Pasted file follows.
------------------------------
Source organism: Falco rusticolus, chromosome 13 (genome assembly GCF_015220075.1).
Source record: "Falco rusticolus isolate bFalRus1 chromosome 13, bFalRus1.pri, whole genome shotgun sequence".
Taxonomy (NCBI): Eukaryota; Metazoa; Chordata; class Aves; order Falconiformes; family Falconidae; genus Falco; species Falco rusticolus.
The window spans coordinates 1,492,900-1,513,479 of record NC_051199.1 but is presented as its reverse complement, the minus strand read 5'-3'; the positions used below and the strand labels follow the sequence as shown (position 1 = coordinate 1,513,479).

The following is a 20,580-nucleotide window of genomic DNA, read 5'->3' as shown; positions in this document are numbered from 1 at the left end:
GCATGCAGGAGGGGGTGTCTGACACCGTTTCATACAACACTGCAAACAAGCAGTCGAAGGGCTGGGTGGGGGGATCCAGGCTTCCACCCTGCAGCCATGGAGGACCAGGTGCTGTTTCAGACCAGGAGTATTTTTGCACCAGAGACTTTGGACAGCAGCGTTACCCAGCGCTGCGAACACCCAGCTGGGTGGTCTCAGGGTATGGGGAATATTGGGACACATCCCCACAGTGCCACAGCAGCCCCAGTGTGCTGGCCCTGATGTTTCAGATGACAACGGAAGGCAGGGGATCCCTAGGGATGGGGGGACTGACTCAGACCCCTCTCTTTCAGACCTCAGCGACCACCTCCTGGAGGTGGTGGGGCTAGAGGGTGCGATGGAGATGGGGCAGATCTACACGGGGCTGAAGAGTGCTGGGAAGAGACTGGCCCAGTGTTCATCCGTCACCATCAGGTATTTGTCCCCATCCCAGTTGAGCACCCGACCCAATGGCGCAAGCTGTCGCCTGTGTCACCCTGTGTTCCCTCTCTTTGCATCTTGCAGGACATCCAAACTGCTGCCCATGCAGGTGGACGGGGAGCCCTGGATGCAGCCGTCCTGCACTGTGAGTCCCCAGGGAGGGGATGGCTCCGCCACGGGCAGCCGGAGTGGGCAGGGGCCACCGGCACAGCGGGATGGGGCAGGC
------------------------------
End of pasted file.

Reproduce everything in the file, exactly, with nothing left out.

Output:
Source organism: Falco rusticolus, chromosome 13 (genome assembly GCF_015220075.1).
Source record: "Falco rusticolus isolate bFalRus1 chromosome 13, bFalRus1.pri, whole genome shotgun sequence".
Taxonomy (NCBI): Eukaryota; Metazoa; Chordata; class Aves; order Falconiformes; family Falconidae; genus Falco; species Falco rusticolus.
The window spans coordinates 1,492,900-1,513,479 of record NC_051199.1 but is presented as its reverse complement, the minus strand read 5'-3'; the positions used below and the strand labels follow the sequence as shown (position 1 = coordinate 1,513,479).

The following is a 20,580-nucleotide window of genomic DNA, read 5'->3' as shown; positions in this document are numbered from 1 at the left end:
GCATGCAGGAGGGGGTGTCTGACACCGTTTCATACAACACTGCAAACAAGCAGTCGAAGGGCTGGGTGGGGGGATCCAGGCTTCCACCCTGCAGCCATGGAGGACCAGGTGCTGTTTCAGACCAGGAGTATTTTTGCACCAGAGACTTTGGACAGCAGCGTTACCCAGCGCTGCGAACACCCAGCTGGGTGGTCTCAGGGTATGGGGAATATTGGGACACATCCCCACAGTGCCACAGCAGCCCCAGTGTGCTGGCCCTGATGTTTCAGATGACAACGGAAGGCAGGGGATCCCTAGGGATGGGGGGACTGACTCAGACCCCTCTCTTTCAGACCTCAGCGACCACCTCCTGGAGGTGGTGGGGCTAGAGGGTGCGATGGAGATGGGGCAGATCTACACGGGGCTGAAGAGTGCTGGGAAGAGACTGGCCCAGTGTTCATCCGTCACCATCAGGTATTTGTCCCCATCCCAGTTGAGCACCCGACCCAATGGCGCAAGCTGTCGCCTGTGTCACCCTGTGTTCCCTCTCTTTGCATCTTGCAGGACATCCAAACTGCTGCCCATGCAGGTGGACGGGGAGCCCTGGATGCAGCCGTCCTGCACTGTGAGTCCCCAGGGAGGGGATGGCTCCGCCACGGGCAGCCGGAGTGGGCAGGGGCCACCGGCACAGCGGGATGGGGCAGGC